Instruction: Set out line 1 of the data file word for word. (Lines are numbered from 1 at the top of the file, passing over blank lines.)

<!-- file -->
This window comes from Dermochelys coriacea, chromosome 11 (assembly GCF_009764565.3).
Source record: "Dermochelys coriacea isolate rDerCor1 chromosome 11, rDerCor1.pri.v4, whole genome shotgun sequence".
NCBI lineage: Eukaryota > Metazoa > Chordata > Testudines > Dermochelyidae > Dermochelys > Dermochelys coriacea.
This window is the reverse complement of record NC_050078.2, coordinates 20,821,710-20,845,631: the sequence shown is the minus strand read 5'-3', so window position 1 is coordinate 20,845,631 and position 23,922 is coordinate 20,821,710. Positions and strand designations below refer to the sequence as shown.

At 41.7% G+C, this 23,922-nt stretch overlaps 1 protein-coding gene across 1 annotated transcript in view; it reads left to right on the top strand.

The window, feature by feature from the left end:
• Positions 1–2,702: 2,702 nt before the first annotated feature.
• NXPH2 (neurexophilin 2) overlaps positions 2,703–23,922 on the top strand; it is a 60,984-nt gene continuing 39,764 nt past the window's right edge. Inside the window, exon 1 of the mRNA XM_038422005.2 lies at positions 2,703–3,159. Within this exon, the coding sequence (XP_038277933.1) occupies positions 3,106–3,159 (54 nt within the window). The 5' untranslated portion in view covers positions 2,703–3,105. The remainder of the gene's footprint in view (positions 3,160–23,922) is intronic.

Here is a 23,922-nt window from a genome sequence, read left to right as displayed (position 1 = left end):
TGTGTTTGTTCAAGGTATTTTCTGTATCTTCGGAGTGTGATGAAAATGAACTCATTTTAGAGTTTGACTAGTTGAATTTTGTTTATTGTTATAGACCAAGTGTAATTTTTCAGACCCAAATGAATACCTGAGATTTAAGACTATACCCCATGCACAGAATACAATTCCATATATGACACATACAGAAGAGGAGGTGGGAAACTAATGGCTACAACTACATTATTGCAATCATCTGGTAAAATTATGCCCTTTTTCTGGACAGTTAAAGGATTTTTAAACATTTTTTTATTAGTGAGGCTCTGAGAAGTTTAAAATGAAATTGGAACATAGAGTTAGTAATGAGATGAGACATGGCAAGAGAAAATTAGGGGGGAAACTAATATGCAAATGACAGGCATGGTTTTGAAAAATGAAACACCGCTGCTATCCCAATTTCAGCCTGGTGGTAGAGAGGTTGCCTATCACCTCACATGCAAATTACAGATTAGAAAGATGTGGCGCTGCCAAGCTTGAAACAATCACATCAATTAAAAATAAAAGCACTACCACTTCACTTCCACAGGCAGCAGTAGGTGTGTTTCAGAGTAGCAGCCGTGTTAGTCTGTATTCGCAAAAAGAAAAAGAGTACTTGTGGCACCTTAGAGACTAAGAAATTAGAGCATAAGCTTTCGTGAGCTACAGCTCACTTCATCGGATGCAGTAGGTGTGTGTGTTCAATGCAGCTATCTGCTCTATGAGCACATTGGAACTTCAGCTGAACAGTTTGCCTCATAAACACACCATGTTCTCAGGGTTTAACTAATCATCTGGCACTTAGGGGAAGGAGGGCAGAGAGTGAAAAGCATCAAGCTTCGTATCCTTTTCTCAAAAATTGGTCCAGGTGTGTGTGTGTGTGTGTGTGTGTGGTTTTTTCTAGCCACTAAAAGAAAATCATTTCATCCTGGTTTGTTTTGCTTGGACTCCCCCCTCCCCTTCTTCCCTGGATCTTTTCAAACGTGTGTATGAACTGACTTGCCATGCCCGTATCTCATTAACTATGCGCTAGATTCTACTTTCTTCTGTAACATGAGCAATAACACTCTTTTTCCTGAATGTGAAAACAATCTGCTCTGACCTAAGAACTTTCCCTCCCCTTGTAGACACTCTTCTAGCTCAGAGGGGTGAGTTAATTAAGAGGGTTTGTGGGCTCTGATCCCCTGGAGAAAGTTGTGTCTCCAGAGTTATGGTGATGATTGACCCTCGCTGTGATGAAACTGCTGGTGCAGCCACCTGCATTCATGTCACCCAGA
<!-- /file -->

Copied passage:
This window comes from Dermochelys coriacea, chromosome 11 (assembly GCF_009764565.3).